Want to fight climate change? Focus on the local
Re: “Students, climate activists protest provincial climate plan at Queen’s Park”
Students recently voiced their anger with the provincial government’s inaction on the climate change file, as part of a global movement started by a 16-year-old Swedish climate change activist.
While the day brought out many students from elementary schools to universities, the business of government remained unsurprisingly unshaken on January 11. Protests about climate change and the environment are disregarded by government legislators and staff at Queen’s Park. The people who show up to voice their concerns are seen as activists and members of fringe groups, not the people that Progressive Conservative MPPs represent.
The problem is that the Ford Government is rolling back environmental protections affecting every riding in the province. Last year, his government eliminated the watchdog office of the Environment Commissioner. The repeal of cap and trade in June has taken a system where large emitters pay for what they pollute, and replaced it with a solution that gives Ontario tax dollars back to major polluters.
But if politicians aren’t listening to their constituents who are demonstrating at the legislature, what’s the average citizen to do? The answer is, of course, to make it local.
There are local environmental issues that are exacerbated by climate change in every riding from Windsor to the Ottawa valley. This includes communities concerned about Nestlé water bottling plants in Wellington County and flooding causing infrastructure failure from rainwater runoff in Toronto.
Bringing environmental issues caused by climate change to local offices is the only way that MPPs will have to confront these issues head on. Until students start to fight locally, it doesn’t matter how many people gather on the lawn of the legislature. We will only see more of the same from Ford’s Ontario.
Alex Byrne-Krzycki is a third-year Classics Student at Victoria College.
Disclosure: Byrne-Krzycki previously worked as a political staffer for Environment Minister Glen Murray at Queen’s Park.
The need for accommodation
Re: “Missing executive reports once again draw concern at UTSU board meeting”
As only two out of seven University of Toronto Students’ Union (UTSU) executives submitted their executive reports on time at the Board of Directors meeting last December 7, the question has been raised of whether or not time management is an issue.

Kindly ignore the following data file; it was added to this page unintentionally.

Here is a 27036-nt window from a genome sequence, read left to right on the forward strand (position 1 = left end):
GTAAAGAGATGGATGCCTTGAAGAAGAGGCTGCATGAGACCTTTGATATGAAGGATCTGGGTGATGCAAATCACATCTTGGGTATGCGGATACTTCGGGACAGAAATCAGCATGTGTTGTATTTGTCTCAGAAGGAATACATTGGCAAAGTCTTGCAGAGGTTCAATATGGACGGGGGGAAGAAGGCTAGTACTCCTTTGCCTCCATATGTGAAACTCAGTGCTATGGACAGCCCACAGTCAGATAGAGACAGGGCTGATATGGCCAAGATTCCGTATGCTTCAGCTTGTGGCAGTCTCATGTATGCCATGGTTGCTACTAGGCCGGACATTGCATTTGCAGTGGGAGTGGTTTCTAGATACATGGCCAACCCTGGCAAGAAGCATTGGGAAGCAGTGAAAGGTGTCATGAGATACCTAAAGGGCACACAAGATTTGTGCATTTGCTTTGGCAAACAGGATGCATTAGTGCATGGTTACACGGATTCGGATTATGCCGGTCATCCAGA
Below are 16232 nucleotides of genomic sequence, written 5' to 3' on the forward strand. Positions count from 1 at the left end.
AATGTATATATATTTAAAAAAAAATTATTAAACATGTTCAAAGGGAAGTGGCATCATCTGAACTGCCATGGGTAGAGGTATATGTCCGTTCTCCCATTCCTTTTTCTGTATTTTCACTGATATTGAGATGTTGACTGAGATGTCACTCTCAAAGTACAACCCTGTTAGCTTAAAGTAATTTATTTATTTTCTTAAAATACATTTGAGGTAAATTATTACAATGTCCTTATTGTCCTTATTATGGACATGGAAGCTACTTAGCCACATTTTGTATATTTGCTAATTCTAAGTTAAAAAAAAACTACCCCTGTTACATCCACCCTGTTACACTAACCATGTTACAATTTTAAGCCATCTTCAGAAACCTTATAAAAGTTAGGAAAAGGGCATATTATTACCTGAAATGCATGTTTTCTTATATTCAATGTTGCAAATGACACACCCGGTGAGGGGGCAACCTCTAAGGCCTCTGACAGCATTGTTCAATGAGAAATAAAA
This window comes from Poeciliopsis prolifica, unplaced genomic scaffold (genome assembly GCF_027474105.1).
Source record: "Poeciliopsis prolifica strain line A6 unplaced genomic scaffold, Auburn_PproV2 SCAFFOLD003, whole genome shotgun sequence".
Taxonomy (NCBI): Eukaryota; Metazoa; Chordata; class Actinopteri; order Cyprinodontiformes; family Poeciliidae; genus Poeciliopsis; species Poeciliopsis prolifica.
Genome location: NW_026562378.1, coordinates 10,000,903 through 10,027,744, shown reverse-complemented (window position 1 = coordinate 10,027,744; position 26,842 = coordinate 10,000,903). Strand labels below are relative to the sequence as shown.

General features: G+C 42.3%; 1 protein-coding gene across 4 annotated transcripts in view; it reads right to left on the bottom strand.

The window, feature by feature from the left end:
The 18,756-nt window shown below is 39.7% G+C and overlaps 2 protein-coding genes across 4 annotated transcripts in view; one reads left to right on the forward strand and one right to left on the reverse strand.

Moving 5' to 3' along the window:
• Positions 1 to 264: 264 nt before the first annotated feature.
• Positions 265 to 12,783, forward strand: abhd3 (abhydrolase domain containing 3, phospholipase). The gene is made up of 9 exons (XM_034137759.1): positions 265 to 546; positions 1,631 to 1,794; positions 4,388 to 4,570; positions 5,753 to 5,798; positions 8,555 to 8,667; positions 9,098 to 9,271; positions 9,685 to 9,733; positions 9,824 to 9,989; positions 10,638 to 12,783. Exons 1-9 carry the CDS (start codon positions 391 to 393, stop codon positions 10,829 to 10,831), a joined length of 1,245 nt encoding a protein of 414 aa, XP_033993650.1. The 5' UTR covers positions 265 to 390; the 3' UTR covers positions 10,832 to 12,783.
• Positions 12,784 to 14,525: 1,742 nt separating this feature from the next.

Social Sciences Director Joshua Bowman remarked that this has been a “consistent problem” since last summer. Students should ask: have the executives just been consistently lazy, or did they not anticipate the workload which crept upon them as it became their time to grace the UTSU throne?
Hearing this news as a student at U of T, I am obviously concerned. I would hope that the executive members that we have voted for take their responsibilities more seriously. At the same time, I do sympathize, as I cannot imagine how much work it takes to be a student while simultaneously a full-time member of the UTSU.
It is no secret that the workload and pressures of being on the UTSU are heavy, but those who strive to serve as representatives should be prepared to fill their roles. With the majority of the executives having issues submitting their executive reports on time, I suspect that it is an issue in timing and accommodation rather than a lack of effort.
If the majority of the executives are having issues with tardiness, I think that they should put more effort into resolving the struggles of accommodating each other’s schedules. This will help them to avoid missing submissions of executive reports in the future.
Areej Rodrigo is a fourth-year English, Professional Writing and Communications, and Theatre and Performance student at St. Michael’s College.